Imagine this: You’ve been pregnant, fives times before. Had no live births. Had two consecutive abortions. Then, three consecutive miscarriages. The last miscarriage, being a late-term miscarriage. Thus, only leaving you with all too real memories of fetal kicks, baby movements and a child with a name, who was, but never will be.

You’re a mother. With no children. Only memories. Regrets. Sadness. Confusion. And sooo much Love to give. And no one to give it to.

And then, just like that! God decides that He’s not done with you. In fact, He’s just beginning. So, less than four months after losing your daughter, who never was, you find out you’re pregnant. Again! Yes, yes. Again.

What are you to think? How are you to feel? Where are you to put all of that stuff, that you have yet to process? And when are you supposed to be able to, figure all of this out?

But, before you can even begin to digest this huge and very new reality, the world hits you HARD!

It’s your first initial prenatal appointment. You’re scared. You’re nervous. You’re going over in your head, all of the questions you didn’t ask last time around, that you’ve promised yourself that you’ll ask this time. You’re thinking sooo hard, about all of the procedures you okayed during the last pregnancies, that you’re not so sure you want to okay this time.

You’re doing your best to remember, all of the promises you’ve made to yourself, and most especially your passed on unborns. All of the promises, about what you would fix. How you would fix it. Why you wouldn’t let it happen again. All of the promises to be better this time. Not perfect. Just better.

Your mind keeps replaying, the most important promise that you made to them and yourself. The promise to get it right, if you ever got the chance again. The promise to make their sacrifices, righteous, and if nothing else, not in vain.

All of this floats around your mind. Skipping within your heart. Flowing through your veins. Bouncing about your spirit. And then. Then, a nurse practitioner walks in, and all of a sudden, your anxious reality quickly becomes fused into her biases. Her assumptions. Her judgments. Her thoughts. Her opinions. Her ego. Her HER.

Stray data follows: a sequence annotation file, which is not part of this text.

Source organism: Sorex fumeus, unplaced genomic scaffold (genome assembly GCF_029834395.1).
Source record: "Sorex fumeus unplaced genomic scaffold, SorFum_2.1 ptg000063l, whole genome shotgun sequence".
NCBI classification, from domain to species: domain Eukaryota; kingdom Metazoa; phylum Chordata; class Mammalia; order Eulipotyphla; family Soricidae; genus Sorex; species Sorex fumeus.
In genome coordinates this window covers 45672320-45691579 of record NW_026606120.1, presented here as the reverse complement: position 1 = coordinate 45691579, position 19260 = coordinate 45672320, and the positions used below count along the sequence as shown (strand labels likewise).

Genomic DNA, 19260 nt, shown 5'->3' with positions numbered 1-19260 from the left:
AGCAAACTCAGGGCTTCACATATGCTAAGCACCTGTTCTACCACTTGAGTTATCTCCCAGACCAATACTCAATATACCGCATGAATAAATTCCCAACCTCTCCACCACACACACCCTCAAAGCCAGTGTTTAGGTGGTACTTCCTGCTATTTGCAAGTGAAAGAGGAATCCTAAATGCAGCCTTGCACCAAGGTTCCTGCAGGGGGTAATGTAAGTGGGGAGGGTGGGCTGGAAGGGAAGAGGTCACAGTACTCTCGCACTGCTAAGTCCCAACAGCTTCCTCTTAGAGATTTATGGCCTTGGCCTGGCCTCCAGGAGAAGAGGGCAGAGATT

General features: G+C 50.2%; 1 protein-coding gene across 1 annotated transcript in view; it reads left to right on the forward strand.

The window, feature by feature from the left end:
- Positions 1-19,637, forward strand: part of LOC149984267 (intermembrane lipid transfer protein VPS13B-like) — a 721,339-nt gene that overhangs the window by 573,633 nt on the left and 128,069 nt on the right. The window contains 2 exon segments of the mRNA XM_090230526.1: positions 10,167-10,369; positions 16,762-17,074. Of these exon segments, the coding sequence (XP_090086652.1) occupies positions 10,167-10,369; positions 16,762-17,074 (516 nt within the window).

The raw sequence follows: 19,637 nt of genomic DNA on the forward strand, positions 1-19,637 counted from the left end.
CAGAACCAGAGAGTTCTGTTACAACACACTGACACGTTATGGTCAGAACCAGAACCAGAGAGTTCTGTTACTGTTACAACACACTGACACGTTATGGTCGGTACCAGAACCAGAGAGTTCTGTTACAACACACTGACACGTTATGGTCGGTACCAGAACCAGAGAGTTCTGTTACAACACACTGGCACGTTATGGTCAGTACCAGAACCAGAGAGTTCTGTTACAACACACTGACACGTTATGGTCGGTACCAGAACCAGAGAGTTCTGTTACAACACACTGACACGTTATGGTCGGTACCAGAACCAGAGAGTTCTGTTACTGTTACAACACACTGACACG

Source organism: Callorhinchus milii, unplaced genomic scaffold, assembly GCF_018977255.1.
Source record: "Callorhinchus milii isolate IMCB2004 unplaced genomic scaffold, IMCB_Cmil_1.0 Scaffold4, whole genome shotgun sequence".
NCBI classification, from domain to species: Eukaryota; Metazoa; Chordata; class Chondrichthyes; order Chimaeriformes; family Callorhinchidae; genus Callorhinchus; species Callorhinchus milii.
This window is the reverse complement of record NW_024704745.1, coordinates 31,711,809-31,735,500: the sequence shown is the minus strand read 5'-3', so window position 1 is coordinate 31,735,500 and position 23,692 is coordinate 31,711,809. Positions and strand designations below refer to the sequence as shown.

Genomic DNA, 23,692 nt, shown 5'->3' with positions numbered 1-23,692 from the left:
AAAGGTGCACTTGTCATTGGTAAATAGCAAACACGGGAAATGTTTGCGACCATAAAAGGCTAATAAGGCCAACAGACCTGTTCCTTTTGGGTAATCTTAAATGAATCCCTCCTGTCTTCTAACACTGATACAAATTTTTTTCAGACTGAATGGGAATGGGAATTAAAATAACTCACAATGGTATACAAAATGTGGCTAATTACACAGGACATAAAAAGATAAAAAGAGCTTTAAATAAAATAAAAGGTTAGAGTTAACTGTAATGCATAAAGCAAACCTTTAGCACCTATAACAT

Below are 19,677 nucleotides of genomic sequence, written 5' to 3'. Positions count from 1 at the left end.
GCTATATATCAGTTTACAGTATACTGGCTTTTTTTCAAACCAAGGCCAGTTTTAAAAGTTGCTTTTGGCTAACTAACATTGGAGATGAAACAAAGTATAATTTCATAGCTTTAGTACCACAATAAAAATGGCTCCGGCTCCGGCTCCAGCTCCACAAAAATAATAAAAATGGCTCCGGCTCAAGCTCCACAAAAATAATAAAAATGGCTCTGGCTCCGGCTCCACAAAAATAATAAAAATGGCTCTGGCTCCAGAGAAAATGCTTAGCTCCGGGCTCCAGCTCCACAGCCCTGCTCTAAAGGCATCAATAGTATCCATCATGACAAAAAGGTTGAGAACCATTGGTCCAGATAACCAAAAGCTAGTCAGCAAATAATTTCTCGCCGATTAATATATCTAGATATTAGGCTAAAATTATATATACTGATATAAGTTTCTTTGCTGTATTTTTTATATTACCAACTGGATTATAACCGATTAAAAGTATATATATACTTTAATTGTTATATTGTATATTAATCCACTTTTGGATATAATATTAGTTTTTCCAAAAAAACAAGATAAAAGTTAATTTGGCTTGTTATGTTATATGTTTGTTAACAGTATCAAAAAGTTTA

All of a sudden, your YOU, disappears into mid-air. And all of a sudden, all you’ve been through up until this moment, vanishes into the void of power, privilege and inhumanity. You’ve entered the danger zone. Where doctors don’t practice medicine to save lives, but instead author their egos into the lives of the most vulnerable.

That’s as far as I’ve gotten, into my ability to fully process the unimaginable medical horrors I faced, during this last pregnancy. In my mind, I literally go from that place of becoming just another poor, Black, pregnant woman, sitting in front of a privileged, White, fresh out of med school, emotionally removed nurse practitioner… to seeing Kamaria’s head, push itself out of my vagina.

Everything in between that December morning, where my humanity began to disappear right in front of my eyes, and that July morning that my humanity slowly began to return to me, is a blurry blur of hurt, pain, desperation, struggle and the refusal to LOSE ever again!

“You can’t hurt someone, who don’t feel no more.” – Shaq Gee

I see the first nurse practitioner’s name, Ana- Gabriela Bourne. I see the blatant anger and disgust written all over her face, and seared in her condescending tone, after I decline an unnecessary vaginal exam. I see my face, as I fight back my tears, while making a complaint to her supervisors about her openly discussing my personal health information, freely in the clinic hallway, after I wouldn’t submit to her demands.